Time can readily be seen as a mechanistic entity comprised entirely of a finite set of seconds, minutes, hours, days, months, years and centuries. In this view, one second is the same as any other – so, too, in the case of the remaining points of demarcation. Stated somewhat differently, time is flat, one-dimensional and value-free in every sense of the term. It is simply something that one lives through, a medium devoid of any inherent message or meaning. This, I would suggest, is the time experience of the Reshayim to which Rav Attar refers.
In stark contrast, time for the Tzadikim is a qualitative entity. They invest it with purpose and meaning, particularly through their emphasis upon mitzvot bein adam l’chaveiro (commandments between man and his fellow man). The Rambam (Maimonides, 1135-1204) presented this class of mitzvot in the following manner:
It is a positive commandment of Rabbinic origin to visit the sick, comfort mourners, to prepare for a funeral, prepare a bride, accompany guests, attend to all the needs of a burial, carry a corpse on one shoulders, walk before the bier, mourn, dig a grave, and bury the dead, and also to bring joy to a bride and groom and help them in all their needs. These are deeds of kindness that one carries out with his person that have no limit. Although all these mitzvot are of Rabbinic origin, they are included in the Scriptural commandment Leviticus 19:18: “Love your neighbor as yourself.” That charge implies that whatever you would like other people to do for you, you should do for your comrade in the Torah and mitzvot. (Translation, Rabbi Eliyahu Touger)
In source after source, the Midrash teaches us that Sarah, like her beloved husband Avraham, was a master of deeds of kindness (gemilut chasadim). Moreover, as noted by my rebbe and mentor, Rabbi Joseph B. Soloveitchik zatzal (1903-1993), known as “the Rav” by his students and followers, Sarah was not merely a moon to Avraham’s sun; instead, she blazed her own path of greatness in the annals of our nation:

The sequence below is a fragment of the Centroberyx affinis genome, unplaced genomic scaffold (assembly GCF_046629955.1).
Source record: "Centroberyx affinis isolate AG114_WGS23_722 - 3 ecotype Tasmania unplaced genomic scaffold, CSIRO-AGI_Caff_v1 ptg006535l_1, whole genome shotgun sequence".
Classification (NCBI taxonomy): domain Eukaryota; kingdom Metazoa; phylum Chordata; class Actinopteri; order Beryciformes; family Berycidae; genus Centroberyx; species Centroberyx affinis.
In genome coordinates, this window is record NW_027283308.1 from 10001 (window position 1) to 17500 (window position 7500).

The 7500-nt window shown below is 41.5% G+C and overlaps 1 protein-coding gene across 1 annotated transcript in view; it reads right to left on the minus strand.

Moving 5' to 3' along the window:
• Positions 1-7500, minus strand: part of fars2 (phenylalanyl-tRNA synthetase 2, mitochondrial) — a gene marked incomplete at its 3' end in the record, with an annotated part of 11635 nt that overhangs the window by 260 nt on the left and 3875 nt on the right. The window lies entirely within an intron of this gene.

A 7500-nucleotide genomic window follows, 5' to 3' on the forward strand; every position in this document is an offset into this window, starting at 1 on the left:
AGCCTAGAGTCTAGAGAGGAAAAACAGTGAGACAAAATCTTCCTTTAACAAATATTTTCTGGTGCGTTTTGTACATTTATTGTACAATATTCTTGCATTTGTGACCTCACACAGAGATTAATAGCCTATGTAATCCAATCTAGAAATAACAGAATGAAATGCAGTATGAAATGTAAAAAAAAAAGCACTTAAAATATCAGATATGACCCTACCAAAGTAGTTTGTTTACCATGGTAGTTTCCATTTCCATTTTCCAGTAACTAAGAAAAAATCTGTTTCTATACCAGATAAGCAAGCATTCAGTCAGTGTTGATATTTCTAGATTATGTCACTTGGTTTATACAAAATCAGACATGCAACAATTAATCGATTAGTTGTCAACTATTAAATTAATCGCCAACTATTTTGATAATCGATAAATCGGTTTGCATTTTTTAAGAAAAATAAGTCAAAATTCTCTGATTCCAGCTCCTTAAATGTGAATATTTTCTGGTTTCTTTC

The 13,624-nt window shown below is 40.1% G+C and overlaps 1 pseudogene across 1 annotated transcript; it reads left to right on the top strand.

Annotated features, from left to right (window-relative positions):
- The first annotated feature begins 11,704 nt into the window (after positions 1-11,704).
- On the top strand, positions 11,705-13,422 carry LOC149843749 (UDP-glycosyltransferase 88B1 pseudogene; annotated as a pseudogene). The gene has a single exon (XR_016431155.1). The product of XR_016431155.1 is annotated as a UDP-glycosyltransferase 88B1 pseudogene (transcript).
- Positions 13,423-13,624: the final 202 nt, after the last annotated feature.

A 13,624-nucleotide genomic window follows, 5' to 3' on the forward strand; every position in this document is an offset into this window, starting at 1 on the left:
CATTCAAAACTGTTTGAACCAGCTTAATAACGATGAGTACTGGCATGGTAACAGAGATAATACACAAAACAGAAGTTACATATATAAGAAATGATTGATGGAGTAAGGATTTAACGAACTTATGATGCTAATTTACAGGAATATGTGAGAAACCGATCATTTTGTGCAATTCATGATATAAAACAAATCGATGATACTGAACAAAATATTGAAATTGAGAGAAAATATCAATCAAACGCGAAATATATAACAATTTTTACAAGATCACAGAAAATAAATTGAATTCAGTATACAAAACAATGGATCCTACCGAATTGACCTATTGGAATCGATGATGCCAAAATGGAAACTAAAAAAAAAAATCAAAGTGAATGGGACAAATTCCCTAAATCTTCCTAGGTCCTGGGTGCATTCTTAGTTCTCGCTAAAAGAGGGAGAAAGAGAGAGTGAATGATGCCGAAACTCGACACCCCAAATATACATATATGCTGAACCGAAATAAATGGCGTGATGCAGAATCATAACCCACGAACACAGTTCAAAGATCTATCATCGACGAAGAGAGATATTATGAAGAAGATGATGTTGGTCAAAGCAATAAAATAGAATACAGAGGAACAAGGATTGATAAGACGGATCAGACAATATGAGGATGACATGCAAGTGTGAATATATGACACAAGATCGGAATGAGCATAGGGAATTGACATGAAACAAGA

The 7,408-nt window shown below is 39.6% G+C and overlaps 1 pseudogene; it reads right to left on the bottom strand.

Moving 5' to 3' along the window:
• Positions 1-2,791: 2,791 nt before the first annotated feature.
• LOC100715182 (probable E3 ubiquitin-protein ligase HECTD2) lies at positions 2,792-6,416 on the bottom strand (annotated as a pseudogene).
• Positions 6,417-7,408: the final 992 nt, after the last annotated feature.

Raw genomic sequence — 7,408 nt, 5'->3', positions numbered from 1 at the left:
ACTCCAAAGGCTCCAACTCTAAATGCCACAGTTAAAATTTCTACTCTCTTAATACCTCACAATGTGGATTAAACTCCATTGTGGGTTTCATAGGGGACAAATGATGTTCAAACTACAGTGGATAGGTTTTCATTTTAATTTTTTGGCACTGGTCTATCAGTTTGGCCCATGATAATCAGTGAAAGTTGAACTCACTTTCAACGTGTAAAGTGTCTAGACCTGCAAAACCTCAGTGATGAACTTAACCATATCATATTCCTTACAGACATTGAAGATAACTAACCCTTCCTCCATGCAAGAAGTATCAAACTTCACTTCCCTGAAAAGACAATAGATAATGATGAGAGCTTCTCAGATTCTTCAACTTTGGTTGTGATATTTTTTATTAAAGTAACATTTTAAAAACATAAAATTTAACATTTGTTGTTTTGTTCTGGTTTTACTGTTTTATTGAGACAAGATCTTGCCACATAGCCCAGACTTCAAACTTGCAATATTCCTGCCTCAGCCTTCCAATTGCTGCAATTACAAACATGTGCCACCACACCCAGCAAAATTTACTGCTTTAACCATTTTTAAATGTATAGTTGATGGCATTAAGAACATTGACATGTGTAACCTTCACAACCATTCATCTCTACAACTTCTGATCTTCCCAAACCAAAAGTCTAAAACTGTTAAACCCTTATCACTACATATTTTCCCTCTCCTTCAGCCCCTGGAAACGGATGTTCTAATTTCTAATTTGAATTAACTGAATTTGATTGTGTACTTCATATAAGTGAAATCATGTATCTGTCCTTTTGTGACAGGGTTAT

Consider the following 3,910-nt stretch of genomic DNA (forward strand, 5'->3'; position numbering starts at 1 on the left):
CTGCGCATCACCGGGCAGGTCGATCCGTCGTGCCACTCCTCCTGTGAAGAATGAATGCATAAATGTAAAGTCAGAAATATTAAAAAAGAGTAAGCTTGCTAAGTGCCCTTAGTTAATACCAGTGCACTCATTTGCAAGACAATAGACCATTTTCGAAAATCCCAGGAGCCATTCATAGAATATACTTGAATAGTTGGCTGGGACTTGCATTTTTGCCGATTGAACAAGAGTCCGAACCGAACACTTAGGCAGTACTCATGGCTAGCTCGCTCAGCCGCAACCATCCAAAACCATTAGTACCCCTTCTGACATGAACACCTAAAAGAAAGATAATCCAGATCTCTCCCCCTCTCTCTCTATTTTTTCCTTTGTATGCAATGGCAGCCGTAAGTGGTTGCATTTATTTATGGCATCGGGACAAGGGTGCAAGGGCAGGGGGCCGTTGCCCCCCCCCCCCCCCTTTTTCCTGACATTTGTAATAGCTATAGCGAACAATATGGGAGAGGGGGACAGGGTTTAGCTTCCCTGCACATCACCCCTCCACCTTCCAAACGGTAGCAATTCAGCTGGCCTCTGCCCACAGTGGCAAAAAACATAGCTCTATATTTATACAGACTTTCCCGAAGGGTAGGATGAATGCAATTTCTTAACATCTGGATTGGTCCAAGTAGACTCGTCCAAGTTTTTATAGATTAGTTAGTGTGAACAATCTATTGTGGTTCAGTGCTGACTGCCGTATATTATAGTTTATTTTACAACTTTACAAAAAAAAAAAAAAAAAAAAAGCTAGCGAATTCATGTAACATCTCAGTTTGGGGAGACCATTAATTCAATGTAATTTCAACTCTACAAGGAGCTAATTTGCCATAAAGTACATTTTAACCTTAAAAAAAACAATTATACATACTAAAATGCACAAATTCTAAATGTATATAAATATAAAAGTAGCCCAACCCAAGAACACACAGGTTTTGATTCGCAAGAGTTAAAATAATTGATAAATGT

The name Sarai means “princess,” a very important woman. Sarah’s status in the history of Judaism is not only that of being Abraham’s wife… No, the fact that Sarah was married to Abraham was not enough to give her a permanent place in the Jewish historical household. Rather, Sarah in her own right was a major figure, as important as Abraham – as a matter of fact, Hazal [our Sages of blessed memory] say she was superior to him (Ex. Rabbah 1:1)… Abraham never told her what to do; on the contrary, she told him what to do. She was not only beautiful; she was a spiritual figure on par with Abraham. (Abraham’s Journey: Reflections on the Life of the Founding Patriarch, pages 114-115, bolding and brackets my own).
Our appreciation of Sarah’s true stature enables us to symbolically call upon her to serve as our guide as we navigate the often-confusing waters of our lives. May we have the wisdom and courage to emulate Sarah’s spiritual strength, and the gemilut chasadim at which she excelled. If we can achieve this goal, we will be well on our way to fulfilling the Torah’s sublime words to “do what is good and proper in the eyes of the L-rd, your G-d.” (Sefer Devarim 12:28) May this time come soon and in our days. V’chane yihi ratzon.